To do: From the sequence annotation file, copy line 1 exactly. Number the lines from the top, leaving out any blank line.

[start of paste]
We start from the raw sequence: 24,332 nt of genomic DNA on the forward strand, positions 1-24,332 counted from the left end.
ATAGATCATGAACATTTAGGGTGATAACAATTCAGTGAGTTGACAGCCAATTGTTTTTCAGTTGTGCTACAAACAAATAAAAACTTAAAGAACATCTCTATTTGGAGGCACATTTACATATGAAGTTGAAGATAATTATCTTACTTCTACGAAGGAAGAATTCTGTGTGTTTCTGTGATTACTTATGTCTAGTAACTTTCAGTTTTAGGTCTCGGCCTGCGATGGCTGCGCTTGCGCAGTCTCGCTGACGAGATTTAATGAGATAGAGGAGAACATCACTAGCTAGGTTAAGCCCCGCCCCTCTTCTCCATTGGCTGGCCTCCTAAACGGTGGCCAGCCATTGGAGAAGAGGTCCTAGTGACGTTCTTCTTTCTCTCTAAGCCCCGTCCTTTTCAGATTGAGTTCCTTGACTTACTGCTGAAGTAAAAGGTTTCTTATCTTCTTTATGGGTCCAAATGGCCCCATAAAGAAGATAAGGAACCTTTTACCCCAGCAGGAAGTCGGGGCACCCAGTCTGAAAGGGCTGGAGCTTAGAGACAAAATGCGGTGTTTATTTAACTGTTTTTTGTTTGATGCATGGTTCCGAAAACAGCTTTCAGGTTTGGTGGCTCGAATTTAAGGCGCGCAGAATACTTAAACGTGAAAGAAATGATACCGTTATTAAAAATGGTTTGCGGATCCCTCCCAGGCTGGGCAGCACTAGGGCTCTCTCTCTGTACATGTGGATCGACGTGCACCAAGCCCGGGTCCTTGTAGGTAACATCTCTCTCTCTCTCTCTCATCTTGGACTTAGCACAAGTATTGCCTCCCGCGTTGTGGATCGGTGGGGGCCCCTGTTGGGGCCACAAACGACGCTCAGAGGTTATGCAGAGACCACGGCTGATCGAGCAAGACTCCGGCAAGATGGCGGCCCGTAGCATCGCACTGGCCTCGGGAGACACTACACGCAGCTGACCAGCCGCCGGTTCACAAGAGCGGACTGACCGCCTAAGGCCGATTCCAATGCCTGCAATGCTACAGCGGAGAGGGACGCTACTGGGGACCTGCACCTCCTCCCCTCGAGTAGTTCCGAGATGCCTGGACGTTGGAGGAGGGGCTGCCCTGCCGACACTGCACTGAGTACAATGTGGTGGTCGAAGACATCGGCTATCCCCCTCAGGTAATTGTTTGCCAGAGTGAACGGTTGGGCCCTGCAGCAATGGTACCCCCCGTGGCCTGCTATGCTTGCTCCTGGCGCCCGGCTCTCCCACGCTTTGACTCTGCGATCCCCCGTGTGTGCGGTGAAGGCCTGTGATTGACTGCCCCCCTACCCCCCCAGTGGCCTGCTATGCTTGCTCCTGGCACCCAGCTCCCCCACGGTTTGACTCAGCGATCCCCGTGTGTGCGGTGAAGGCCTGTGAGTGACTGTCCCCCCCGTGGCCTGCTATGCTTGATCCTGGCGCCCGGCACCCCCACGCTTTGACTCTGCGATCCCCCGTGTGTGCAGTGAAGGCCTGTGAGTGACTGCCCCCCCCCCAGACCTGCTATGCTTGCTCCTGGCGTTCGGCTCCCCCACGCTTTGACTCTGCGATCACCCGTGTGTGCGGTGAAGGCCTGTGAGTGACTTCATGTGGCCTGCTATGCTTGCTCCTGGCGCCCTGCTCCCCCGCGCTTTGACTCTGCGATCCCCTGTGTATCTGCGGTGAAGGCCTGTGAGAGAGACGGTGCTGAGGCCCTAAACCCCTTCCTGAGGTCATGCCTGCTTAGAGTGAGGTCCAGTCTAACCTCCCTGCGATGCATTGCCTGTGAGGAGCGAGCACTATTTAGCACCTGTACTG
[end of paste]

We start from the raw sequence: 24,332 nt of genomic DNA on the forward strand, positions 1-24,332 counted from the left end.